I’ve been thinking about why I like writing and I think it’s because reading saved me when I was a kid, made me feel less alone even when I was going through hell. So I want to write something that little me could have read, something that would make me feel better and feel seen and okay. So much of what I loved reading was confessional writing by women, hysterical and queer and messy. Luckily, I’m an exhibitionist, so I’m happy to walk around and humiliate myself if it means it might make anyone feel better, or make any one laugh, or help anyone get off.

But you may have noticed I don’t write much about my actual day to day, mainly things that happened years ago. And even those I fictionalize, layer with a veneer of plausible deniability for anyone involved, unless I’ve specifically talked with them about sharing their story. Even then I worry. It’s one thing to parade my own disgusting thoughts and feelings around, another to reveal too much and accidentally hurt someone else.

But these days I have plenty of grotesque thoughts. It’s “Pride” month and I don’t feel particularly proud. The word itself feels repulsive to me; whenever I hear someone talking about pride, I hear the voice of my mother telling my brother when he was acting cocky: Pride comes before the fall.

I was raised to believe that I was evil. My mother, lecturing us kids on the way to church: You were born sinful and deserving to go to hell. The only way you make it into heaven is by the grace of God. So whenever someone says something negative about me, my first instinct is to believe them. Of course I’m bad. My own mother told me so.

I am wearing this impulse down, slowly smoothing it out, building up my love for myself. But during Pride, when everyone is so preoccupied with talking about their joyful coming out stories, it’s hard not to marinade in self hatred. I remember asking my mother about the biblical story of Abraham trying to sacrifice his son, Isaac, to God.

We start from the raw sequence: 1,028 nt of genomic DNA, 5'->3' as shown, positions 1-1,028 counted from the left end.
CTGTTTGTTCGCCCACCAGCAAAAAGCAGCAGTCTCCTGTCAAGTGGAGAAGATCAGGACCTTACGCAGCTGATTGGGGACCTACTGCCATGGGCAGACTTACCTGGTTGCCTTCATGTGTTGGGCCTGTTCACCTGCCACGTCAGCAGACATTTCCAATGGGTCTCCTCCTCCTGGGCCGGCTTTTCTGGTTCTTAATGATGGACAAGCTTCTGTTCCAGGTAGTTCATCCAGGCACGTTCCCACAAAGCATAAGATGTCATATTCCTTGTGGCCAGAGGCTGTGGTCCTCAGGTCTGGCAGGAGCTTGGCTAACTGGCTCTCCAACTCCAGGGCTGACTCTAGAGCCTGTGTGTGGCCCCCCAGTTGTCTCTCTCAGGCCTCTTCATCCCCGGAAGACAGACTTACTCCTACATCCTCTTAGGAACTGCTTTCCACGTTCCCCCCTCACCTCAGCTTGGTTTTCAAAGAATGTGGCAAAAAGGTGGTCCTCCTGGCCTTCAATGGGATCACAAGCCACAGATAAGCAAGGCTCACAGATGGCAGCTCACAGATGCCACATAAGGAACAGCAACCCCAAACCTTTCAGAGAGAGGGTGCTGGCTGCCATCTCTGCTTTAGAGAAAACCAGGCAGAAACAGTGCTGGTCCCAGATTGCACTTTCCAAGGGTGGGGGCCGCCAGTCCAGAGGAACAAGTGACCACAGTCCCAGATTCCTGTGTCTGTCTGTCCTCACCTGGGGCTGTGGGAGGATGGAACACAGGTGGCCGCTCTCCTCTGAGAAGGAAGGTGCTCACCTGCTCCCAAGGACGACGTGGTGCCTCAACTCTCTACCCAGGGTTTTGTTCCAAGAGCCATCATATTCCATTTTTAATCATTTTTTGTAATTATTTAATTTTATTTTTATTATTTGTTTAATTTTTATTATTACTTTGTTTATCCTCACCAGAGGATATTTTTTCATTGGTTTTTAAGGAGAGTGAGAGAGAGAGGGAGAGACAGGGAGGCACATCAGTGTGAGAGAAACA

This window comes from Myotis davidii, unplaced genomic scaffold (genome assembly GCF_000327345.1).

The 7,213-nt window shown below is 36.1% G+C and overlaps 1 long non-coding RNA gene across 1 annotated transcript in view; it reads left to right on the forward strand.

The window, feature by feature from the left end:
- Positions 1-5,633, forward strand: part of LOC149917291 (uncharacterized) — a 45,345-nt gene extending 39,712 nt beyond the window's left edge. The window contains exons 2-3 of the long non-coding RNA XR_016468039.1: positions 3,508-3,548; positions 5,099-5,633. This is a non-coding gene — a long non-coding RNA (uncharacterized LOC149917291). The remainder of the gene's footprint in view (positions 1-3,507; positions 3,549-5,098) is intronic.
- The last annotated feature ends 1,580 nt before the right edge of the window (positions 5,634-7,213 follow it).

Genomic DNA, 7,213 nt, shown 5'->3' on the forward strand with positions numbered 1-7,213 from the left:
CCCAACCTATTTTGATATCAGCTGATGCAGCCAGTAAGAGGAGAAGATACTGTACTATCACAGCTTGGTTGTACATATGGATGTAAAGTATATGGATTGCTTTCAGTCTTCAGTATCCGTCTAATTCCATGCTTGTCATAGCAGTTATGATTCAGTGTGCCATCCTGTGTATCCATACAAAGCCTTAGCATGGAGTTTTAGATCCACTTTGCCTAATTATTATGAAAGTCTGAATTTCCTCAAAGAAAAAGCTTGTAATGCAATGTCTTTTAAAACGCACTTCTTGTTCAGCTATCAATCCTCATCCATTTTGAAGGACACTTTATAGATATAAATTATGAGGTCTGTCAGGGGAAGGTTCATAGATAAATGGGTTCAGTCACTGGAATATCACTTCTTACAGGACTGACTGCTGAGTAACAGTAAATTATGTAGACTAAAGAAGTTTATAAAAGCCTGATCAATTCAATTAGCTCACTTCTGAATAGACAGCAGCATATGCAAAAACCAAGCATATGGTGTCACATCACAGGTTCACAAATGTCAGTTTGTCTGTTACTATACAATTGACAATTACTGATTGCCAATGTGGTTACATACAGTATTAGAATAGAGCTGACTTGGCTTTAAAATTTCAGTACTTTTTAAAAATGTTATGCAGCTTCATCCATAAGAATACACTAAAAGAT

“Would you kill me if God told you to?” I asked.

“Of course,” she told me, not hesitating a moment.

If your own mother would kill you so easily, how can you feel you deserve to live?

I don’t remember a specific moment where I realized I was gay. It feels like something I always felt; but it was also something I always knew I needed to conceal. When I was growing up other kids around me were beginning to come out and they were fine. I think everyone around me could tell I was gay, would tease me about it, and wouldn’t understand why I would flip out at the accusation.

I was scared of being rejected or being homeless, or sent off to a conversion therapy camp like other queer kids I knew who were raised super Christian. If I ran away, who would take me in? Where could I find a home? I just knew I needed to make a way for myself in the world as fast as possible, so I could stop being reliant on anyone and start to live who I was in the open.

Hearing debates about whether or not there should be nudity or sex at the Pride parade just feels like we’re bringing that old tired Christian morality to bear on each other. I’ve never even been to the parade. It sounds overwhelming. I don’t think I’d be able to connect. Imagining myself watching the floats pass by, I still don’t feel pride; I feel a powerful sense of shame.

Anyways, I’ve been moody lately so I made a little playlist to cry to! If you’ve been moody lately maybe you’ll like it too.